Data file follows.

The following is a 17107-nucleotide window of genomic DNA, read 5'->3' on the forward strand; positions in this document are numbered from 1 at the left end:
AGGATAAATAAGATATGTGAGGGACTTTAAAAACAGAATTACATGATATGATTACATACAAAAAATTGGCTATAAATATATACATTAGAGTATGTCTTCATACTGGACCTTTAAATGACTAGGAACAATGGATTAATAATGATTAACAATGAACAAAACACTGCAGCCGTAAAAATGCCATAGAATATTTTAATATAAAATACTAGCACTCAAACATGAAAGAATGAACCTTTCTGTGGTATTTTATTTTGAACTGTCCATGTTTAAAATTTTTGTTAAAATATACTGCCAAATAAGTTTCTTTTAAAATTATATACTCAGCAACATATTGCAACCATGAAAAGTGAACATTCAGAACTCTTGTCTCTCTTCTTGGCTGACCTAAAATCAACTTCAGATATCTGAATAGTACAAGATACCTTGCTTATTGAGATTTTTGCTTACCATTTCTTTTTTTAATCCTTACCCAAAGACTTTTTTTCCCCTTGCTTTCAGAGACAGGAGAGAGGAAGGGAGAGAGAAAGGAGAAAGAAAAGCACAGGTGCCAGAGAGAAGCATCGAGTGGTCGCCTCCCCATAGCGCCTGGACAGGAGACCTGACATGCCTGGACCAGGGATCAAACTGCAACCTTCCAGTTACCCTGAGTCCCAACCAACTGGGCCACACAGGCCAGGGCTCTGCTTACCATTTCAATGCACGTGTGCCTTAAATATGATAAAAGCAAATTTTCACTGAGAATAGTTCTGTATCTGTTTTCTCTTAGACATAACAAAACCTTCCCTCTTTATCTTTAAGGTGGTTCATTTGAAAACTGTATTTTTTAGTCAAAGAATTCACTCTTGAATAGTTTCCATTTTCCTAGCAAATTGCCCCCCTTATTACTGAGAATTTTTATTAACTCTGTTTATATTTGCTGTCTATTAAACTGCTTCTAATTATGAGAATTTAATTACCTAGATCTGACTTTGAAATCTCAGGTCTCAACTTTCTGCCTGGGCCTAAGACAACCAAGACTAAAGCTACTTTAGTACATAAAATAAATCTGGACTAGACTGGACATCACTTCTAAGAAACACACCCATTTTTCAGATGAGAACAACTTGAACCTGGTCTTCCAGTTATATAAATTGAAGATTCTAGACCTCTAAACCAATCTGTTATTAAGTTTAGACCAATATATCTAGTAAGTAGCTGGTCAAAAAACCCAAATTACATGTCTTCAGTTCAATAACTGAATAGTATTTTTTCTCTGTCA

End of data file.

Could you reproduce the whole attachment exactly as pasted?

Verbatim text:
The following is a 17107-nucleotide window of genomic DNA, read 5'->3' on the forward strand; positions in this document are numbered from 1 at the left end:
AGGATAAATAAGATATGTGAGGGACTTTAAAAACAGAATTACATGATATGATTACATACAAAAAATTGGCTATAAATATATACATTAGAGTATGTCTTCATACTGGACCTTTAAATGACTAGGAACAATGGATTAATAATGATTAACAATGAACAAAACACTGCAGCCGTAAAAATGCCATAGAATATTTTAATATAAAATACTAGCACTCAAACATGAAAGAATGAACCTTTCTGTGGTATTTTATTTTGAACTGTCCATGTTTAAAATTTTTGTTAAAATATACTGCCAAATAAGTTTCTTTTAAAATTATATACTCAGCAACATATTGCAACCATGAAAAGTGAACATTCAGAACTCTTGTCTCTCTTCTTGGCTGACCTAAAATCAACTTCAGATATCTGAATAGTACAAGATACCTTGCTTATTGAGATTTTTGCTTACCATTTCTTTTTTTAATCCTTACCCAAAGACTTTTTTTCCCCTTGCTTTCAGAGACAGGAGAGAGGAAGGGAGAGAGAAAGGAGAAAGAAAAGCACAGGTGCCAGAGAGAAGCATCGAGTGGTCGCCTCCCCATAGCGCCTGGACAGGAGACCTGACATGCCTGGACCAGGGATCAAACTGCAACCTTCCAGTTACCCTGAGTCCCAACCAACTGGGCCACACAGGCCAGGGCTCTGCTTACCATTTCAATGCACGTGTGCCTTAAATATGATAAAAGCAAATTTTCACTGAGAATAGTTCTGTATCTGTTTTCTCTTAGACATAACAAAACCTTCCCTCTTTATCTTTAAGGTGGTTCATTTGAAAACTGTATTTTTTAGTCAAAGAATTCACTCTTGAATAGTTTCCATTTTCCTAGCAAATTGCCCCCCTTATTACTGAGAATTTTTATTAACTCTGTTTATATTTGCTGTCTATTAAACTGCTTCTAATTATGAGAATTTAATTACCTAGATCTGACTTTGAAATCTCAGGTCTCAACTTTCTGCCTGGGCCTAAGACAACCAAGACTAAAGCTACTTTAGTACATAAAATAAATCTGGACTAGACTGGACATCACTTCTAAGAAACACACCCATTTTTCAGATGAGAACAACTTGAACCTGGTCTTCCAGTTATATAAATTGAAGATTCTAGACCTCTAAACCAATCTGTTATTAAGTTTAGACCAATATATCTAGTAAGTAGCTGGTCAAAAAACCCAAATTACATGTCTTCAGTTCAATAACTGAATAGTATTTTTTCTCTGTCA